Farmer participatory research in cassava soil management and varietal dissemination in Vietnam: Results of phase 1 and plans for phase 2 of the Nippon Foundation project
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Nguyen, The Dang; Tran, Ngoc Ngoan; Dinh, Ngoc Lan; Le, Sy Loi; Thai, Phien. 2001. Farmer participatory research in cassava soil management and varietal dissemination in Vietnam: Results of phase 1 and plans for phase 2 of the Nippon Foundation project . In: Howeler, Reinhardt H.; Tan, Swee Lian (eds.). Cassava's potential in Asia in the 21st Century: Present situation and future research and development needs: Proceedings of the sixth Regional workshop, held in Ho Chi Minh City, Vietnam, Feb. 21-25, 2000 . Centro Internacional de Agricultura Tropical (CIAT), Cassava Office for Asia, Cali, CO. p. 383-401.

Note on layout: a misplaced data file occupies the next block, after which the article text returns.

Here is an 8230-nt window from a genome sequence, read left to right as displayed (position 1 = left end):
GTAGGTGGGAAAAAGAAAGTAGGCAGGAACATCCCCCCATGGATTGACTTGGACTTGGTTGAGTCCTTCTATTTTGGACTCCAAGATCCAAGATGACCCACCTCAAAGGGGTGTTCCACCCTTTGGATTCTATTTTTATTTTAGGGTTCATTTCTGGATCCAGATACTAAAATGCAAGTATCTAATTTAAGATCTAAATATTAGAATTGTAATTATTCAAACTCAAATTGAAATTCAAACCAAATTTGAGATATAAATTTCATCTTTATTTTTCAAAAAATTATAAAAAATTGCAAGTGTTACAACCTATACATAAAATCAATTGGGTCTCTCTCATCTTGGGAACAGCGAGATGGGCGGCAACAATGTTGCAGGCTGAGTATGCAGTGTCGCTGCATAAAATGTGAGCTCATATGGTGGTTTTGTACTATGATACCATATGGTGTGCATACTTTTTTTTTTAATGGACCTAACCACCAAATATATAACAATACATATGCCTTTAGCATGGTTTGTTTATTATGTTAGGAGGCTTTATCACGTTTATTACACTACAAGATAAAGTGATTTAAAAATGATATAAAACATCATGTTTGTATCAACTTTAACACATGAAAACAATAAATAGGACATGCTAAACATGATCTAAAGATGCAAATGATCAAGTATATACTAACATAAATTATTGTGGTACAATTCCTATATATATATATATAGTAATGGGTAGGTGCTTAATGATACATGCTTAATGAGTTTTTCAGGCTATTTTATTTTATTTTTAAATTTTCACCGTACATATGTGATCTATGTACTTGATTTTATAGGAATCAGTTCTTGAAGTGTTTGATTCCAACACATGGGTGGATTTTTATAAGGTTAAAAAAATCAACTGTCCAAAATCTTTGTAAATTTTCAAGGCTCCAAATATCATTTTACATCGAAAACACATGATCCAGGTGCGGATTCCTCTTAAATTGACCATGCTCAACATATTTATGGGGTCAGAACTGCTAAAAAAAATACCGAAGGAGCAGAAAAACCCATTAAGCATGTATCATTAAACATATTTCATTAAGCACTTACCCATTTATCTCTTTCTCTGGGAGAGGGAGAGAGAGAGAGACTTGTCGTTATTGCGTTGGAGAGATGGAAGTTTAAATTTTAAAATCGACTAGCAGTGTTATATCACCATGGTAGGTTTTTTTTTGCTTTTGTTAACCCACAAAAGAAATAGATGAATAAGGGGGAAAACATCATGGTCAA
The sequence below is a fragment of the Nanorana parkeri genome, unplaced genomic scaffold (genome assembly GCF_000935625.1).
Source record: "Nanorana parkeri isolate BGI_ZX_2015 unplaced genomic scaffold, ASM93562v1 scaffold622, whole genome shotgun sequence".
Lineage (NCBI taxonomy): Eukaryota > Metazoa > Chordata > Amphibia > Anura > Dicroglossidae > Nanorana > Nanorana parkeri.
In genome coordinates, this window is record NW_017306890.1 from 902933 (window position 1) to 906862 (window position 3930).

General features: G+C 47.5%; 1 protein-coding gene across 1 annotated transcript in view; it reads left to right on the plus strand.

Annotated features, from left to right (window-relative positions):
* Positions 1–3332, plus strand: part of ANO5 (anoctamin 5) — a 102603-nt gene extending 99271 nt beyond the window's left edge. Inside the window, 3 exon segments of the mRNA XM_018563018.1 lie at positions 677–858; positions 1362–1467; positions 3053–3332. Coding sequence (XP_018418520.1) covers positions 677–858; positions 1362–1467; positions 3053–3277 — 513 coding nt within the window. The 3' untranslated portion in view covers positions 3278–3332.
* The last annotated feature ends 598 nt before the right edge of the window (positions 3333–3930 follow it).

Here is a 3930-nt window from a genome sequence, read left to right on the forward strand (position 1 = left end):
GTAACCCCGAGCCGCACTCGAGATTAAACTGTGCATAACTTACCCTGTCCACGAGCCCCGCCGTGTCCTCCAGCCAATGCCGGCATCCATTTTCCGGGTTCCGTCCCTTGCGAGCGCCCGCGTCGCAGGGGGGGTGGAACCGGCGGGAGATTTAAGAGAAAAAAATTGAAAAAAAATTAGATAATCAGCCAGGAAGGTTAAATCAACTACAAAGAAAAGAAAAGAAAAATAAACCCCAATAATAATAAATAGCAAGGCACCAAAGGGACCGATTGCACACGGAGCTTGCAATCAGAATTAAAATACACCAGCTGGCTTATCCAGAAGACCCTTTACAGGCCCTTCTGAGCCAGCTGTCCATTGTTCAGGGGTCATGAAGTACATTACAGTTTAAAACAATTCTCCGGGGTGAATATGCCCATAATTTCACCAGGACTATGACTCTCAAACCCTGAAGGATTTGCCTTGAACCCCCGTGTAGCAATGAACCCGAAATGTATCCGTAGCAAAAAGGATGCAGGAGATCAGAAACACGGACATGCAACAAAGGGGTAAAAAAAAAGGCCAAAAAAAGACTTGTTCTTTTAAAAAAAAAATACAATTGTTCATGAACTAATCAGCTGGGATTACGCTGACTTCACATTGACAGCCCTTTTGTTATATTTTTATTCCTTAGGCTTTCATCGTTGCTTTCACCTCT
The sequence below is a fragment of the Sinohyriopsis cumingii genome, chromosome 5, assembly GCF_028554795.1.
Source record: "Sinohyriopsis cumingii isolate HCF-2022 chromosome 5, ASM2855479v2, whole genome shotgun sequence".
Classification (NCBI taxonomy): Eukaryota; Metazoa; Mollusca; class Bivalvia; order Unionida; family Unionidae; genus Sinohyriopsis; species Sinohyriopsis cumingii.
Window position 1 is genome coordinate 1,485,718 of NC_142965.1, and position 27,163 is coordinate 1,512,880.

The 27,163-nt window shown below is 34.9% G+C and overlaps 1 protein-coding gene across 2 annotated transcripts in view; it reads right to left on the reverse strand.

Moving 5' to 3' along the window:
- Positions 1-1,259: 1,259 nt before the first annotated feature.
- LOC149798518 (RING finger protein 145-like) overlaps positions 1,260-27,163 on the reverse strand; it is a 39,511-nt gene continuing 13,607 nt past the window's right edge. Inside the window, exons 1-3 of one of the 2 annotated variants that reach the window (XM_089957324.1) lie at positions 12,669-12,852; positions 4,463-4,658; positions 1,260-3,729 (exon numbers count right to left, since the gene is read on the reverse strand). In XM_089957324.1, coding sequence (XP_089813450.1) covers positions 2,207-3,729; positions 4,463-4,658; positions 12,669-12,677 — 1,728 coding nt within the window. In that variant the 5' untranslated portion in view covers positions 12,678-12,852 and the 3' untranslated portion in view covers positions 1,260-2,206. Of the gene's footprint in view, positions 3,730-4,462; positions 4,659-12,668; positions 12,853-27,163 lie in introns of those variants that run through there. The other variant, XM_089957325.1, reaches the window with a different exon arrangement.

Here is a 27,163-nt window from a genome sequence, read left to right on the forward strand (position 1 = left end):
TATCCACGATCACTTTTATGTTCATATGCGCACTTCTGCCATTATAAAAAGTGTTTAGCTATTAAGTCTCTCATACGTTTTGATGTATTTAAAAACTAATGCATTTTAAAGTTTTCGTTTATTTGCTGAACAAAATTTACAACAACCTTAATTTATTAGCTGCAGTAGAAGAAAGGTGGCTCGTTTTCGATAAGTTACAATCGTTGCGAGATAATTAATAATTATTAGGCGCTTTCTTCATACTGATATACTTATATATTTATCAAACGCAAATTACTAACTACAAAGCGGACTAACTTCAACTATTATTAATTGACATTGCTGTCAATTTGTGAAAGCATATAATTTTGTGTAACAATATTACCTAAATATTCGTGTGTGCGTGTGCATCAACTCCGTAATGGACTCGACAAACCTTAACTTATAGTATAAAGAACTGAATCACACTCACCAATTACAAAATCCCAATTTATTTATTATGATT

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Farmer participatory research (FPR) in Vietnam has been carried out since 1994 as part of the Nippon Foundation project. This is a collaborative project between Thai Nguyen University of Agriculture and Forestry (TNUAF), the National Institute for Soils and Fertilizers (NISF) and the Centro Internacional de Agricultura Tropical (CIAT). The objective of the project is to enhance the adoption of soil conservation practices and improved cultural techniques in cassava fields. Two villages in Pho Yen district, Thai Nguyen province, one in Thanh Ba district, Phu Tho province, and one in Luong Son district, Hoa Binh province, were selected as pilot sites for implementing the FPR methodology in phase 1 (1994-1998). By using RRA and PRA methods in conducting the participatory diagnosis some limiting factors in cassava production were identified. Demonstration plots with 16 treatments on different ways to improve soil fertility and methods to control soil erosion were also established at Thai Nguyen University.\ Based on the results of the RRA and discussion, farmers selected four technical options, i.e. the use of contour hedgerows to control soil erosion, intercropping, application of fertilizers and new varieties, to test in FPR trials on their own fields. Result of the FPR trials on farmers fields indicate that the combination of intercropping with peanut, planting of contour hedgerows of vetiver grass or Tephrosia candida, and the use of a well-balanced NPK application were considered as the most promising practices at both pilot sites; these practices not only increased farmers’ income but also reduced soil erosion by 20-40% in comparison with the check plot of monocropping and without hedgerows. The results of the FPR trials were evaluated each year by the farmers during the field days at time of harvest and were used to plan the trials for the next year. After four years of research, farmers have adopted the application of balanced NPK fertilizers and some are establishing contour hedgerows of Tephrosia candida or vetiver grass. However, the widespread adoption of new cassava varieties by the farmers was the best result of the first phase of the project. New cassava varieties, such as KM60, KM94, KM95-3, and KM98-7, are now planted extensively, not only by farmers that participated in the research program but also by other farmers. FPR is the best method to develop and transfer technologies with farmers. The number of farmers that wanted to participate increased from 1994 to 1998, indicating the effectiveness of the participatory research approach. The main objectives in the second phase are: - To develop new and innovative FPR methodologies by using various methods of participatory research at about 20 pilot sites in Vietnam, in order to overcome constraints identified at the farm level. -To disseminate new technologies that increase income and help to conserve soil productivity, identified by farmers, to at least 3000 other cassava farmers. -To build and strengthen the capacity of researchers, extensionists and cassava farmers in using participatory approaches for self-development.